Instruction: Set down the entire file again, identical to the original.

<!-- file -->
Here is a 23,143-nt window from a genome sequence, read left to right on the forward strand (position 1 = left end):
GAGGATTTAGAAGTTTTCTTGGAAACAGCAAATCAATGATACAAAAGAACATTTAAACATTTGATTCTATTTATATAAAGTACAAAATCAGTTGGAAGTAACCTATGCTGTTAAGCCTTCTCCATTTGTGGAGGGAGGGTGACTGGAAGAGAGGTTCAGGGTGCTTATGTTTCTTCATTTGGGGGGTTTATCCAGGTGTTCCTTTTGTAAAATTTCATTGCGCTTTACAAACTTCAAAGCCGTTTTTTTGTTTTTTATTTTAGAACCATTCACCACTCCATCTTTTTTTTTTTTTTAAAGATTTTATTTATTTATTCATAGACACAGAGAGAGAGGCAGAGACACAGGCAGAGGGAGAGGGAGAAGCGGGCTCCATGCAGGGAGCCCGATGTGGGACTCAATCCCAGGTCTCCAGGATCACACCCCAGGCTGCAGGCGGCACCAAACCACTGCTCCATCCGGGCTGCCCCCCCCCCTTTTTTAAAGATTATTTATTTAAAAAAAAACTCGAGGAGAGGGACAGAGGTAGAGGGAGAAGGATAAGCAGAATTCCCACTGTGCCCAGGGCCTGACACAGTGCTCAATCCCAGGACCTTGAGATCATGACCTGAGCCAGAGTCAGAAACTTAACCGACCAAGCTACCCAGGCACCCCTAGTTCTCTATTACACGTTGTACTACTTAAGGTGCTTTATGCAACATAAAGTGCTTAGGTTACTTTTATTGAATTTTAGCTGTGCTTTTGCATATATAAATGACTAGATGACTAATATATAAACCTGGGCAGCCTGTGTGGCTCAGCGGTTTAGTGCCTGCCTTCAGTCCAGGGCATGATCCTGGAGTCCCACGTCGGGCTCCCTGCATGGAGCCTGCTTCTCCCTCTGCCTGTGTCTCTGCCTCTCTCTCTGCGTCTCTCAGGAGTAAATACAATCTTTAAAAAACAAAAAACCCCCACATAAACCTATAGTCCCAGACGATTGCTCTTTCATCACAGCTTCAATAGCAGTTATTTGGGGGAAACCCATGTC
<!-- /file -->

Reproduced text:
Here is a 23,143-nt window from a genome sequence, read left to right on the forward strand (position 1 = left end):
GAGGATTTAGAAGTTTTCTTGGAAACAGCAAATCAATGATACAAAAGAACATTTAAACATTTGATTCTATTTATATAAAGTACAAAATCAGTTGGAAGTAACCTATGCTGTTAAGCCTTCTCCATTTGTGGAGGGAGGGTGACTGGAAGAGAGGTTCAGGGTGCTTATGTTTCTTCATTTGGGGGGTTTATCCAGGTGTTCCTTTTGTAAAATTTCATTGCGCTTTACAAACTTCAAAGCCGTTTTTTTGTTTTTTATTTTAGAACCATTCACCACTCCATCTTTTTTTTTTTTTTAAAGATTTTATTTATTTATTCATAGACACAGAGAGAGAGGCAGAGACACAGGCAGAGGGAGAGGGAGAAGCGGGCTCCATGCAGGGAGCCCGATGTGGGACTCAATCCCAGGTCTCCAGGATCACACCCCAGGCTGCAGGCGGCACCAAACCACTGCTCCATCCGGGCTGCCCCCCCCCCTTTTTTAAAGATTATTTATTTAAAAAAAAACTCGAGGAGAGGGACAGAGGTAGAGGGAGAAGGATAAGCAGAATTCCCACTGTGCCCAGGGCCTGACACAGTGCTCAATCCCAGGACCTTGAGATCATGACCTGAGCCAGAGTCAGAAACTTAACCGACCAAGCTACCCAGGCACCCCTAGTTCTCTATTACACGTTGTACTACTTAAGGTGCTTTATGCAACATAAAGTGCTTAGGTTACTTTTATTGAATTTTAGCTGTGCTTTTGCATATATAAATGACTAGATGACTAATATATAAACCTGGGCAGCCTGTGTGGCTCAGCGGTTTAGTGCCTGCCTTCAGTCCAGGGCATGATCCTGGAGTCCCACGTCGGGCTCCCTGCATGGAGCCTGCTTCTCCCTCTGCCTGTGTCTCTGCCTCTCTCTCTGCGTCTCTCAGGAGTAAATACAATCTTTAAAAAACAAAAAACCCCCACATAAACCTATAGTCCCAGACGATTGCTCTTTCATCACAGCTTCAATAGCAGTTATTTGGGGGAAACCCATGTC